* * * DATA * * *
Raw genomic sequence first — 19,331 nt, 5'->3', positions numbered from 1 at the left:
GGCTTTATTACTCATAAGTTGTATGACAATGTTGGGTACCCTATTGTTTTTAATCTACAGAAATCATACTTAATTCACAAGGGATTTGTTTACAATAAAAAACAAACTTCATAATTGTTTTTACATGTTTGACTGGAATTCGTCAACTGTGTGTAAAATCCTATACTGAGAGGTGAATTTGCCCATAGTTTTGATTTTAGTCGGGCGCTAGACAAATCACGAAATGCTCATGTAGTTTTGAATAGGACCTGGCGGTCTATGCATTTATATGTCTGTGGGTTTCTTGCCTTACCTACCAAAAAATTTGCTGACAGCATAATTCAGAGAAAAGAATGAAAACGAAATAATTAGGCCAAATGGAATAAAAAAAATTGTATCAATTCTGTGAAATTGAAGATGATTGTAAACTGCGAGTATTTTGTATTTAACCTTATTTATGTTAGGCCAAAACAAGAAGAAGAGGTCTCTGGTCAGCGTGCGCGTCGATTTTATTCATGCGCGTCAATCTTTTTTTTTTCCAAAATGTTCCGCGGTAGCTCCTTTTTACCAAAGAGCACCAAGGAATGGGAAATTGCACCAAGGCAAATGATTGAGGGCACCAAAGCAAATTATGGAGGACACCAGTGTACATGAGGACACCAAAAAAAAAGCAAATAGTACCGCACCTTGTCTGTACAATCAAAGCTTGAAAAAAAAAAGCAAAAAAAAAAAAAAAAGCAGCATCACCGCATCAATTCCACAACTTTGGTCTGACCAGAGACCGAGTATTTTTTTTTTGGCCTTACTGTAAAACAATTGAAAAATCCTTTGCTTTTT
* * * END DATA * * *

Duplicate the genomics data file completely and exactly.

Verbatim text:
Raw genomic sequence first — 19,331 nt, 5'->3', positions numbered from 1 at the left:
GGCTTTATTACTCATAAGTTGTATGACAATGTTGGGTACCCTATTGTTTTTAATCTACAGAAATCATACTTAATTCACAAGGGATTTGTTTACAATAAAAAACAAACTTCATAATTGTTTTTACATGTTTGACTGGAATTCGTCAACTGTGTGTAAAATCCTATACTGAGAGGTGAATTTGCCCATAGTTTTGATTTTAGTCGGGCGCTAGACAAATCACGAAATGCTCATGTAGTTTTGAATAGGACCTGGCGGTCTATGCATTTATATGTCTGTGGGTTTCTTGCCTTACCTACCAAAAAATTTGCTGACAGCATAATTCAGAGAAAAGAATGAAAACGAAATAATTAGGCCAAATGGAATAAAAAAAATTGTATCAATTCTGTGAAATTGAAGATGATTGTAAACTGCGAGTATTTTGTATTTAACCTTATTTATGTTAGGCCAAAACAAGAAGAAGAGGTCTCTGGTCAGCGTGCGCGTCGATTTTATTCATGCGCGTCAATCTTTTTTTTTTCCAAAATGTTCCGCGGTAGCTCCTTTTTACCAAAGAGCACCAAGGAATGGGAAATTGCACCAAGGCAAATGATTGAGGGCACCAAAGCAAATTATGGAGGACACCAGTGTACATGAGGACACCAAAAAAAAAGCAAATAGTACCGCACCTTGTCTGTACAATCAAAGCTTGAAAAAAAAAAGCAAAAAAAAAAAAAAAAGCAGCATCACCGCATCAATTCCACAACTTTGGTCTGACCAGAGACCGAGTATTTTTTTTTTGGCCTTACTGTAAAACAATTGAAAAATCCTTTGCTTTTT